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How Huffman's algorithm works

Guru Reddy

Huffman coding

Huffman coding is a data compression algorithm used to reduce data size and generate optimal, variable-length coding.

In fixed-length encoding, all the letters/symbols are represented using an equal number of bits.

For example:

Here, the first row is fixed-length encoding where all the symbols are represented using an equal number of bits. Fixed length encodings have the advantage of random access. Since every letter contains an equal number of bits, if we wanted to, for example, see what the 4th letter is, we would skip the appropriate amount of bits. Fixed length encodings work well when all the possible choices have an equal probability of occurring.

In languages (e.g., English), some letters occur more frequently than others. Therefore, it would be very inefficient to use lengthier bit representations for letters that occur very frequently.

However, we face certain problems when we try to represent a frequently occurring “e” with a 0, and a rare “z” with a 110.

When we try to decode the third row from the table, which is " 0 1 1 0", it could mean :

  • “ABBA” = 0 1 1 0
  • “ADA” = 0 11 0
  • “ABC” = 0 1 10

This kind of encoding is wrong since it is ambiguous.

To avoid such ambiguity we need a binary tree representation.

The above image shows how to encode with a binary tree. Every time we finish decoding a letter, we start at the root again.

Suppose we are asked to decode “1100101”, we would start at the root and traverse the binary tree until a leaf was found. This encoding gives us the answer “ABBD”. Now, suppose you are given certain symbols and the frequency in which they occur:

Huffman coding gives us a method to build a binary tree for the letters in the table above.

The Huffman Algorithm has a “bottom-up” approach, meaning we start with the tree’s leaf nodes. The algorithm states that we should start with the symbols that have the lowest frequency. So, we start with the letter with the lowest frequency, which is, in this case, U(9) and A(11).

%0 node_1 20 node_2 U(9) node_1->node_2 node_3 A(11) node_1->node_3
  • Since we added two leaf nodes to the bottom, their root will add the two frequencies together to get 20. The next is “I”:
%0 node_1 40 node_2 20 node_1->node_2 node_3 I(20) node_1->node_3 node_1609151939279 U(9) node_2->node_1609151939279 node_1609151923390 A(11) node_2->node_1609151923390

Then E and O. So the final tree will look like:

%0 node_1 100 node_2 40 node_1->node_2 node_3 60 node_1->node_3 node_1609151974953 20 node_2->node_1609151974953 node_1609152008015 I(20) node_2->node_1609152008015 node_1609152019673 U(9) node_1609151974953->node_1609152019673 node_1609151990555 A(11) node_1609151974953->node_1609151990555 node_1609152088750 O(35) node_3->node_1609152088750 node_1609152054472 E(25) node_3->node_1609152054472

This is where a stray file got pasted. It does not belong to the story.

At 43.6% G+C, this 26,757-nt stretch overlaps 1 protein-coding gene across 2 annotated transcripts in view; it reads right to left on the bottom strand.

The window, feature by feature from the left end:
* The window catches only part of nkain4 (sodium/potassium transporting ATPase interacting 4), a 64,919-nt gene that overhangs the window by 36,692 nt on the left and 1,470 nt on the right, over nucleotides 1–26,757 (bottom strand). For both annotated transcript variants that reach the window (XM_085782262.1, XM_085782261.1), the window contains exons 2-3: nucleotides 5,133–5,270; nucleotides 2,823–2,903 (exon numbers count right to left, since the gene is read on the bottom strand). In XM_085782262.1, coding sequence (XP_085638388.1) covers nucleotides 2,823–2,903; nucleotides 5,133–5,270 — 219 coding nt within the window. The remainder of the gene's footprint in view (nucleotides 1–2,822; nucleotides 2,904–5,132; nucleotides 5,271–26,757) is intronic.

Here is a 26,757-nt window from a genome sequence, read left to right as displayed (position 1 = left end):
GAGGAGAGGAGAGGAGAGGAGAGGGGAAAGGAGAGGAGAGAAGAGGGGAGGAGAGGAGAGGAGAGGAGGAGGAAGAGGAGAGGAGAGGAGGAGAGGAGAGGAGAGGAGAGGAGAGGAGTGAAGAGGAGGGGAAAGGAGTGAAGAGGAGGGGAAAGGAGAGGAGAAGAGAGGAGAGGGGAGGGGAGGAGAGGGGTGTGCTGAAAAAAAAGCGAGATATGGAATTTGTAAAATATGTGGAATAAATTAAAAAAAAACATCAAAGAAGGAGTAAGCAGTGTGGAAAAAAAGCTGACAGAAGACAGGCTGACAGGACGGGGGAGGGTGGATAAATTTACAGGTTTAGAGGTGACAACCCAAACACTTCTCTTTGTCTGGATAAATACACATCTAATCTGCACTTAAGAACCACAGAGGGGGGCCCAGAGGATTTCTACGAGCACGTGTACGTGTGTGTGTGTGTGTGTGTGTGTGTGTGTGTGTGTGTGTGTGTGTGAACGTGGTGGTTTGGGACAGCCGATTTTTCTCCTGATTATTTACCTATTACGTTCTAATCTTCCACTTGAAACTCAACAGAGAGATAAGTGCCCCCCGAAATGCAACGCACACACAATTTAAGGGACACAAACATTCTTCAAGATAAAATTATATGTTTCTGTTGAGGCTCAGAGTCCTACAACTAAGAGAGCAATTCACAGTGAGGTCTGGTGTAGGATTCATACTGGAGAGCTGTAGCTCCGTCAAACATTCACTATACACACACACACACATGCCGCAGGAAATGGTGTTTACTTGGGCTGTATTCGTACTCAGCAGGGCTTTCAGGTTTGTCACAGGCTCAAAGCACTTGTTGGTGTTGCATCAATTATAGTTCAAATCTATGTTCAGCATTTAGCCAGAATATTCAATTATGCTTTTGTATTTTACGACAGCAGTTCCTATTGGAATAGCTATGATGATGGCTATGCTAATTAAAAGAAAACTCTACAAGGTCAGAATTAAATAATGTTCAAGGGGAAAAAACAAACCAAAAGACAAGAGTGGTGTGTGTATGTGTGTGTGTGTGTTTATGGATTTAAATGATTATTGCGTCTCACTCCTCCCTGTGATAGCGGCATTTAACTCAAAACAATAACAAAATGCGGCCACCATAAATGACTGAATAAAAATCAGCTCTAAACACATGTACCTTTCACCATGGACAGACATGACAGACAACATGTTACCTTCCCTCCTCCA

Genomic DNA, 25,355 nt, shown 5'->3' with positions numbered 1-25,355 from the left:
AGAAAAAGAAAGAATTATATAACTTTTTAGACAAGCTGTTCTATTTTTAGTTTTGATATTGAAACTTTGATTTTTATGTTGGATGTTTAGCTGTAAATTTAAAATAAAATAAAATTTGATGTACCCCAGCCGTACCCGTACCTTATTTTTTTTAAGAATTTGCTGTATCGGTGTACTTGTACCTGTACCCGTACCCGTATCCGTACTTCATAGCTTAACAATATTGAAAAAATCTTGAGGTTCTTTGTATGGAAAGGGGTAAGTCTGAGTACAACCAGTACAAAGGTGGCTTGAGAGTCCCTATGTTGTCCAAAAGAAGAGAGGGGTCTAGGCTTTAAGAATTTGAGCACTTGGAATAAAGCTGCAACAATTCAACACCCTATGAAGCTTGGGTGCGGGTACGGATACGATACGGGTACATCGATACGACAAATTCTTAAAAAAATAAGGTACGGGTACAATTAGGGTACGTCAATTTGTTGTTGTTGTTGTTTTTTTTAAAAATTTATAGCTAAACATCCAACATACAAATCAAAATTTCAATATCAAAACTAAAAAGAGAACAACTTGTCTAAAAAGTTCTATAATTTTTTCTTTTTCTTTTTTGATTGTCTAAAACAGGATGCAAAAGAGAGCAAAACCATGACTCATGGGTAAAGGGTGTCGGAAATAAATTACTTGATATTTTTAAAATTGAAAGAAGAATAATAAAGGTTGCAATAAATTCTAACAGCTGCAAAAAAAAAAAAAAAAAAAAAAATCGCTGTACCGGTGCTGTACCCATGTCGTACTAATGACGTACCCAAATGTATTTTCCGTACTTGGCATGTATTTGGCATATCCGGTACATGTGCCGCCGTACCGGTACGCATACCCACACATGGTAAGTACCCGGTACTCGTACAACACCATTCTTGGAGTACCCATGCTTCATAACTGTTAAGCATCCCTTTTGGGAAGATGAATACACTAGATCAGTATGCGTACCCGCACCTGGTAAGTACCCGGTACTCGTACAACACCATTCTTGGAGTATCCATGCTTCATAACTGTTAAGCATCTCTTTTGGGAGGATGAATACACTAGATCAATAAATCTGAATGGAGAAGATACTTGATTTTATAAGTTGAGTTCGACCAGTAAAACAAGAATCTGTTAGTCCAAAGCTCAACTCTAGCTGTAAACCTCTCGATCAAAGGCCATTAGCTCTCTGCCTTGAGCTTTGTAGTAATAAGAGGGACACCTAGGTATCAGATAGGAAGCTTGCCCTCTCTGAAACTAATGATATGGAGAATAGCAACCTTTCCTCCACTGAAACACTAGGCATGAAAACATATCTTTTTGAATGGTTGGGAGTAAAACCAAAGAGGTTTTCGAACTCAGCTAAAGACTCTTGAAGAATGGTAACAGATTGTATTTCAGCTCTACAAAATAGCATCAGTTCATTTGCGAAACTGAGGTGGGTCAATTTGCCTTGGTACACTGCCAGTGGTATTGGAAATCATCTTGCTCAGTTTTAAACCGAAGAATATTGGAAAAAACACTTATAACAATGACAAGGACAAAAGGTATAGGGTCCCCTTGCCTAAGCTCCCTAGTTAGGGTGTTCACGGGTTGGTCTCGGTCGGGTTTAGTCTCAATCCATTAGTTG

Note: while traversing the left child of a node, we will append 0 and 1 for the right child.

The left branch is arbitrarily chosen to be 0 and the right is chosen 1. So, if we wanted to encode AEIOU it would be, 001110110000


Say your country is at war and can be attacked by two enemies(or both at the same time), and you are in charge of sending out messages every hour to your country’s military head if you spot an enemy aircraft.

However, instead of sending long messages, you decide to send codes instead, like the following: 00 - No aircraft spotted 01 - Enemy 1 aircraft spotted 10 - Enemy 2 aircraft spotted 11 - Both Enemy 1 aircraft and Enemy 2 aircraft spotted

But your military head is a busy man and will see multiple messages at one time. For example, he reads 000000000000000110(length 20). Since each code is of two symbols he is able to decode it quite easily. For 8 consecutive hours, no enemy aircraft is spotted and then Enemy 1 is spotted and then enemy 2.

You soon realize that you are, most of the time, just sending out a bunch of zeros, and that the code could be made much shorter if you used a shorter code for no aircraft being spotted, i.e., the more probable event. Once you begin to use a shorter code for the more probable event, you will be able to send shorter messages.

0 - No aircraft spotted 1 - Enemy 1 aircraft spotted 01 - Enemy 2 aircraft spotted 10 - Both Enemy 1 aircraft and Enemy 2 aircraft spotted

Brilliant job! You have shortened the codes you need to send. So, you go ahead and send 00000000101(length 11). Your military head goes crazy on seeing this. He is not able to decode it properly. This might mean you didn’t see anything for 8 hours and then enemy 1 and then enemy 2, but it also might mean you didn’t see anything for 7 hours then spotted enemy 2’s aircraft twice. So, your code does not decode to a unique situation.

Huffman codes ensure that no code is the prefix of another code (such as how 0 was the prefix of the 01 in the previous case). This ensures that the code can be decoded uniquely.

  • 0 - No aircraft spotted
  • 10 - Enemy 1 aircraft spotted
  • 110 - Enemy 2 aircraft spotted
  • 111 - Both Enemy 1 aircraft and Enemy 2 aircraft spotted

Now, your message becomes 0000000010110(length 13). Although this is a bit longer, your commander is able to decode it perfectly.

So, Huffman’s algorithm is good for two things:

  1. Shorter codes for more probable events so that the messages you send are short on average.
  2. Prefix-free codes so that the messages you send are uniquely decodable.


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